This has been a challenging year for women in the fields of science, technology, engineering, and math, otherwise known by the acronym STEM. To be sure, every year is challenging for women and other under-represented groups. But lately more of those issues that plague them are being brought to light.
Within the past 12 months, there have been stories in the media about senior (male) scientists who insinuated that telescopes and other hardware are for “boys.” Another scientist stated that women were distracting in laboratories. There were blatant reports of overt sexual harassment that went on for years, with the victims of these actions being the subject of a backlash on social media.
There were clashes over panels discussing online and gaming harassment at a highly regarded interactive festival that were canceled due to threats (fortunately, rescheduled). There were studies released examining these issues, such as a report in which 100 percent of women of color interviewed for the research noted they had experienced gender bias. Campaigns such as #ILookLikeAnEngineer were inspired by negative comments toward the way a woman (an engineer in real life) looked in an ad.
And, just this week, new allegations surfaced about sexual harassment and misconduct by an anthropologist at the American Museum of Natural History and a genetics professor at the University of Chicago.
It is, therefore, incredibly timely and important that the United Nations has declared Thursday, Feb. 11, to be the International Day of Women and Girls in Science. Its charge includes the call to “eliminate gender inequality in science, employment, opportunities, and education.”
Such events remind us that it’s not all bad news for women and other represented groups in STEM fields. The two of us have enjoyed long and successful careers in STEM fields, particularly in science and technology, and communicating that with the public. We are not alone. We have worked alongside many, many intelligent and talented women and men who have been mentors and who have helped foster our professional development.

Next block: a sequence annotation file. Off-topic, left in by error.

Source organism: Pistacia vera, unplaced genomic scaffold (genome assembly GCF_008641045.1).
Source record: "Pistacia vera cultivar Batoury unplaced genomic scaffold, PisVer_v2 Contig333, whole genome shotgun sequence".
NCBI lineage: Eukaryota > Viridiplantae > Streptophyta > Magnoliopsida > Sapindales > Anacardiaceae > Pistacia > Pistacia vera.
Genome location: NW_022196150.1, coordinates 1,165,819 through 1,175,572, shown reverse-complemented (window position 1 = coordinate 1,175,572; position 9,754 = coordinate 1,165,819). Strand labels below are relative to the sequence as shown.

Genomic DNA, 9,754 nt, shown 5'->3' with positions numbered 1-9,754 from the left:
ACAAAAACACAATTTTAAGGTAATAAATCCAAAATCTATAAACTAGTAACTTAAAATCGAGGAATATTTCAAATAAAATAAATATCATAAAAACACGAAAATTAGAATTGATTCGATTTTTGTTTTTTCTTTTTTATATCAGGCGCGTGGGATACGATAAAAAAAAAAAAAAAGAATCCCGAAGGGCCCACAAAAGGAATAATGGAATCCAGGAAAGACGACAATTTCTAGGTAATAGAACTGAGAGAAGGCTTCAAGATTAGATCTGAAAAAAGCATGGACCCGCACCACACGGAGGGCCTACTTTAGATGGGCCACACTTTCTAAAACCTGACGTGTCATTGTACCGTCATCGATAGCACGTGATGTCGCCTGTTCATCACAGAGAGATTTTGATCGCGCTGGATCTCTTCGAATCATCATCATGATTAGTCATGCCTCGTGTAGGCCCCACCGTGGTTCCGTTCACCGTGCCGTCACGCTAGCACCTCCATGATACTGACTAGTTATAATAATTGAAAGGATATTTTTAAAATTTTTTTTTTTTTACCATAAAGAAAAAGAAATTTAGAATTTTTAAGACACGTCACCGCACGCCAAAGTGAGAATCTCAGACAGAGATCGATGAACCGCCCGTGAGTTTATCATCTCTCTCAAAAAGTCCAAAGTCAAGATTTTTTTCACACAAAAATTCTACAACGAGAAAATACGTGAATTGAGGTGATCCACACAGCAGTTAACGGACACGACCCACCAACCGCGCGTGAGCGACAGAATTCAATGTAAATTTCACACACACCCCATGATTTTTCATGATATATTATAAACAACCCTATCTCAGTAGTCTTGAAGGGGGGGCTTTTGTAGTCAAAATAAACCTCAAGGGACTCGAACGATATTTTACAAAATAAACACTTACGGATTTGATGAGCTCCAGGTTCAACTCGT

We are proud that the telescope we work for, the Chandra X-ray Observatory, has had women in key roles throughout the decades-long history of the project. When Chandra was launched into orbit by the Space Shuttle Columbia in 1999, Eileen Collins was the commander of the Shuttle, the first woman to hold that position; and Cady Coleman was the astronaut and mission specialist who released Chandra into space from the payload bay. Women have held many of the senior scientist positions within the Chandra project since it was first conceived in the ’70s. Chandra now has the first female director, Dr. Belinda Wilkes, for a NASA facility of its size and scope. In our group, women aren’t an anomaly. Perhaps it’s no coincidence that where there are women that have long been involved with a project, other women will follow—and stay.
That’s not to say either of us have altogether escaped negative experiences. Over the years, we have both had inappropriate comments directed at us, noticed improper looks, and had moments of being made uncomfortable in work-related settings. That said, we know that we can be considered fortunate in many regards, not least because our careers have not been derailed by sexist or biased attitudes in STEM fields.
We are committed to doing whatever we can to help women and girls around the world feel like they belong in STEM fields, in whatever capacity they choose to participate. Whether it’s direct mentoring, writing about social issues, supporting efforts on social networks, creating public projects, or simply being visible as writers and communicators, we hope to help dismantle the perception that only white, able-bodied males are meant to be involved in STEM fields.
One empowering outcome of all the negative stories that emerged this past year is the awareness that there are many people—men and women—who feel as we do. There are tireless advocates to celebrate—advocates who battle injustices not only on behalf of women, but for people of a range of abilities, people of color, and other groups that have too long been seen as outside the mainstream of STEM.
With the International Day of Women and Girls in Science, we have an opportunity to shine a light on all that has been accomplished so far, and also recognize how much more needs to get done. Wherever we come from, we need to move forward. Together.
Kimberly Arcand and Megan Watzke are award-winning directors, producers, and authors who have spent their careers in science and technology. Arcand is the visualization lead for NASA’s Chandra X-ray Observatory, specializing in image and meaning research, and data representation. She lives near Providence, R.I. Watzke is the press officer for NASA’s Chandra X-ray Observatory, specializing in communicating astronomy with the public. She lives in Seattle, Wash. They are co-authors of, most recently, Light: The Visible Spectrum and Beyond, as well as Your Ticket to the Universe and dozens of articles in print and online.